I'm just back from Toronto where I was from Friday to Sunday. And I had a truly wonderful time there.
I was very fortunate to have several great local hosts. Jim Courtney took me out to lunch on Friday. I hanged out with Andres on Friday and Sunday. And we went to CN Tower with Kevin and his mom on Saturday, and after that they found they have enough time and energy to take me out to Niagara Falls. Which was completely a bonus for me to the otherwise already wonderful trip. I knew the Falls are great, but hadn't planned to go this time as it sounded like a hassle for me to get there and I had my days sort of booked already. But since we could drive on Saturday, everything turned out to be just great.
Many thanks again, Jim, Kevin, Kevin's mom and Andres :-) and I'm sorry I wasn't in my best condition at all times, as I had got a nasty cold a few days before (but I'm getting better, no worries).
The nominal reason for going out to Canada was the Estdocs Estonian documentary film festival -- I hear it's their third year already. (It's still ongoing, so if you're around Toronto, go take a look -- but make sure you get a ticket in advance, as I hear it keeps selling out quickly.) I say "nominal" because I had wanted to go to Canada all along to meet up with people and see just generally what it's like, and this festival provided me a perfect excuse to do just that.
I expected that I would like Canada, and I did. Even though you know you're still on the American continent, it somehow feels very different from the US. Not only because they use the metric system (km and C instead of miles and F), but just because there's another ambience. With the British monarch still as head of state, there are hints of UK here and there. But the city landscape is much more modern in Toronto than in, say, central London where things are mostly very old. Toronto still keeps growing and rebuilding and as some of my travel guides said, seeking its identity. The way I can see it, there's plenty of identity there, consisting of a rich mix of communities, and they shouldn't worry about it too much :)
Toronto isn't actually very "touristy". There are of course a few staple attractions like the CN Tower, and you can take a bus tour in the city (which I did, and it was decent), and there are many museums and other things to explore, but it's not the main focus of the city. Instead, the city is more interested in the people actually living there, which I guess is the right way to run cities. It sounded like everyone I met living there is optimistic about it and enjoys the experience of Toronto, Ontario and Canada. I didn't hear too much complaining at all.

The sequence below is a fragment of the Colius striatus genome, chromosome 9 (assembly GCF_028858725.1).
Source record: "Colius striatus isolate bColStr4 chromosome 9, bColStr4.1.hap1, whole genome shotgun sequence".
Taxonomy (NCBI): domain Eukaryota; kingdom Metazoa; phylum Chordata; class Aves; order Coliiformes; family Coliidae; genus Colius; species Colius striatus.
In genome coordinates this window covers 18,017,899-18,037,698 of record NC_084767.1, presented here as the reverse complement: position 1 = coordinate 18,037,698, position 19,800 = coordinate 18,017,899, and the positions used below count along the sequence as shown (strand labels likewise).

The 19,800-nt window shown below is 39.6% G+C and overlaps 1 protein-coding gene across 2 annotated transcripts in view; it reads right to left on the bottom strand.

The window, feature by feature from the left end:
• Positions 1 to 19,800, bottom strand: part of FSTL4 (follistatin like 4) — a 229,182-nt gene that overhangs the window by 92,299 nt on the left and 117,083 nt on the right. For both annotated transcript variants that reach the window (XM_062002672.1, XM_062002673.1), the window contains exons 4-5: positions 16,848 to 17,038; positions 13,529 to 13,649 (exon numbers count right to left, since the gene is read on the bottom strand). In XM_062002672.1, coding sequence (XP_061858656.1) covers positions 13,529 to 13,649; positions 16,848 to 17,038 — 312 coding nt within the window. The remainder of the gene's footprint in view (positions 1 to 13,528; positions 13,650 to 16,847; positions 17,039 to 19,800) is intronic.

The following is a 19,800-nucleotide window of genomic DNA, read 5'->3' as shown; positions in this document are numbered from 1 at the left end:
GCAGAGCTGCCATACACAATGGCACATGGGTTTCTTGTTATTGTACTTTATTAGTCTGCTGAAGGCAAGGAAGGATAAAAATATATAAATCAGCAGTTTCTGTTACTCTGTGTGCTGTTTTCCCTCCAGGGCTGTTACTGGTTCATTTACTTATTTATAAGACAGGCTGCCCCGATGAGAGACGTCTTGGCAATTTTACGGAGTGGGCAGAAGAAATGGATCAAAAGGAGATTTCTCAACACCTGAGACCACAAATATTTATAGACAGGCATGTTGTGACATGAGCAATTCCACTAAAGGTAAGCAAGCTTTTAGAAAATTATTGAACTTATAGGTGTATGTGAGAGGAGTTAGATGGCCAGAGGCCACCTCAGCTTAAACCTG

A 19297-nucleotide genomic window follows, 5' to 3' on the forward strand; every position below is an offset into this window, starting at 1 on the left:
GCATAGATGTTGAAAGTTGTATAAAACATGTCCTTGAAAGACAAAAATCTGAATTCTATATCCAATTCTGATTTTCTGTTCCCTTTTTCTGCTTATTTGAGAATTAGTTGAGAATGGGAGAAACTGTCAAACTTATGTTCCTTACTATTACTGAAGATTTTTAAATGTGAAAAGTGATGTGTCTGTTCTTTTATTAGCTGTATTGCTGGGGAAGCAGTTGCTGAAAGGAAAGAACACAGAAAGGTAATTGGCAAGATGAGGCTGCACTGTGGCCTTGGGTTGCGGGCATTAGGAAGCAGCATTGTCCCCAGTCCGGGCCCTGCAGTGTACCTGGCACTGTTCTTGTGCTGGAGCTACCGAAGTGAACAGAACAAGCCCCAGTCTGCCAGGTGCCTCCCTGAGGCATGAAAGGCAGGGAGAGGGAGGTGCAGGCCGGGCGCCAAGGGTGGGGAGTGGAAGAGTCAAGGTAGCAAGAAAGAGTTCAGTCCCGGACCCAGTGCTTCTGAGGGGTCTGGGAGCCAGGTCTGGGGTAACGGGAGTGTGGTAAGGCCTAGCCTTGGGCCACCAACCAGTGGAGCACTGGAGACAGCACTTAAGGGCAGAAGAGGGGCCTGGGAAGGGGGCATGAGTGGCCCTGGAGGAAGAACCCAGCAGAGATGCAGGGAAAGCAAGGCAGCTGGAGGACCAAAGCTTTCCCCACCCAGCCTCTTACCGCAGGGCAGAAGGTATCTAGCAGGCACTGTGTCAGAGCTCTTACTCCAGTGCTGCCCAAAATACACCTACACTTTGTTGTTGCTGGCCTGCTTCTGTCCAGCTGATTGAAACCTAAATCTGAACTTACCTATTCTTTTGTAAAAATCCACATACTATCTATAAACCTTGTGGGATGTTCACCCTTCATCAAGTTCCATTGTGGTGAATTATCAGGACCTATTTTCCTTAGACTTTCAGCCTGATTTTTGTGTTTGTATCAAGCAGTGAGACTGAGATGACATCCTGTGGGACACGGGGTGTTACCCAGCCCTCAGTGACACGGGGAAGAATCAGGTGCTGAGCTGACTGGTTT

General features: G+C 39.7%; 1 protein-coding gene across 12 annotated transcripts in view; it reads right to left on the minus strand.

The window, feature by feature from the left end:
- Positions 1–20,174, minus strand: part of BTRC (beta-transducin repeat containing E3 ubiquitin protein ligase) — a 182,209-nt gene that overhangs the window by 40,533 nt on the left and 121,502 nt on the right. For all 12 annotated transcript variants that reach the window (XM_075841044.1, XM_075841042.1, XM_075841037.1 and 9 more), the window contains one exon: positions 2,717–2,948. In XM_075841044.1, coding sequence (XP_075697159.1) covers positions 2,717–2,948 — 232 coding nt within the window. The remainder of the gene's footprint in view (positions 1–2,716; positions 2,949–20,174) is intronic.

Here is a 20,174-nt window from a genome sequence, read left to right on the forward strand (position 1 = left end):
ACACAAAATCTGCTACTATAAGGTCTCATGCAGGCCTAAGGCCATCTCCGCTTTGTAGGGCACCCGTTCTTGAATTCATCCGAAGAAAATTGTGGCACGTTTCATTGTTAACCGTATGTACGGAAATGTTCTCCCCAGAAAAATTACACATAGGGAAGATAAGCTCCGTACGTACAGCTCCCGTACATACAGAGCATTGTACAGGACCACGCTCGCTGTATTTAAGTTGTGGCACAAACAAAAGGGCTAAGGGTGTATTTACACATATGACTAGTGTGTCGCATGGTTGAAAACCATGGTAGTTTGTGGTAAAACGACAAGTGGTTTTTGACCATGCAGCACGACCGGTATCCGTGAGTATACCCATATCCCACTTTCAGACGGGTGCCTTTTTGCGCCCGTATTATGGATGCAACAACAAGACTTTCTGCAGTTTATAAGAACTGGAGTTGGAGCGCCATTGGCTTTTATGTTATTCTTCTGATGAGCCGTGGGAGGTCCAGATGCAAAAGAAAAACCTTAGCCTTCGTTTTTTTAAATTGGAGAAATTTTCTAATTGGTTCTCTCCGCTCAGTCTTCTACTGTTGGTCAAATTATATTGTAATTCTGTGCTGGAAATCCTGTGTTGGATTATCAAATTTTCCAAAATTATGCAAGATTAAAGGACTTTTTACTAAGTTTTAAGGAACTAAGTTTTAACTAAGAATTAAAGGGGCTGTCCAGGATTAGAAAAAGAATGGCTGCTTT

... except how their communication infrastructure is a bit backwards. There's only one GSM provider, and the iPhone isn't on sale here for an unknown amount of time. I also experienced this myself -- it's 2007, and I didn't get a hotel room with Internet, despite being at a fairly large chain, and specifically indicating that I want Internet in my booking. (And there was wifi in the lobby, but it was crap and didn't work adequately most of the time.) It didn't particularly disrupt anything for me, as I was on vacation and didn't vitally need to go online, but come on, people. Internet is not something that you should specifically ask for in a Toronto downtown hotel in 2007. Get your communications act together.
I did some data and call roaming, but very little of it, so it will be interesting to see what roaming charges I'll get slapped with from AT&T and Rogers Wireless. And AT&T considers Canada to be part of USA :-) I don't have an international calling plan on my iPhone yet, but I could do in- and outbound calling and SMSing with Canada numbers without any problems. Yes, I know they have the same country code and all that, but it's still a bit funny.
So anyway... back to Canada :) Niagara Falls were impressive, and I should visit them also from the US side at one time to get a closer view. You can see the details from the US side, being closer to the water, while the Canadian side provides a bigger picture of how the whole thing actually looks. But I didn't know there was a Las Vegas-style tourist trap close to the falls, with eateries, game arcades, movie theatres and god knows what else. So it was bustling with tourist life. At least this thing wasn't immediately next to the falls, there was some distance inbetween, so each can have their own of the two.
I won't say too much about the Singing Revolution film that I've now seen twice. I'm somewhat biased to provide an objective overview to an outsider, but it's rolling out in theatres in the US throughout late this and early next year, so we can expect more reviews then. Oh, and it was also on the Warsaw Film Festival. If you have a chance, go see it and let me know what you think :) I've written about the film before. See also what Andres says about the Saturday's Canadian premiere.
I couldn't link all the photos here inline, see here for more pictures.Share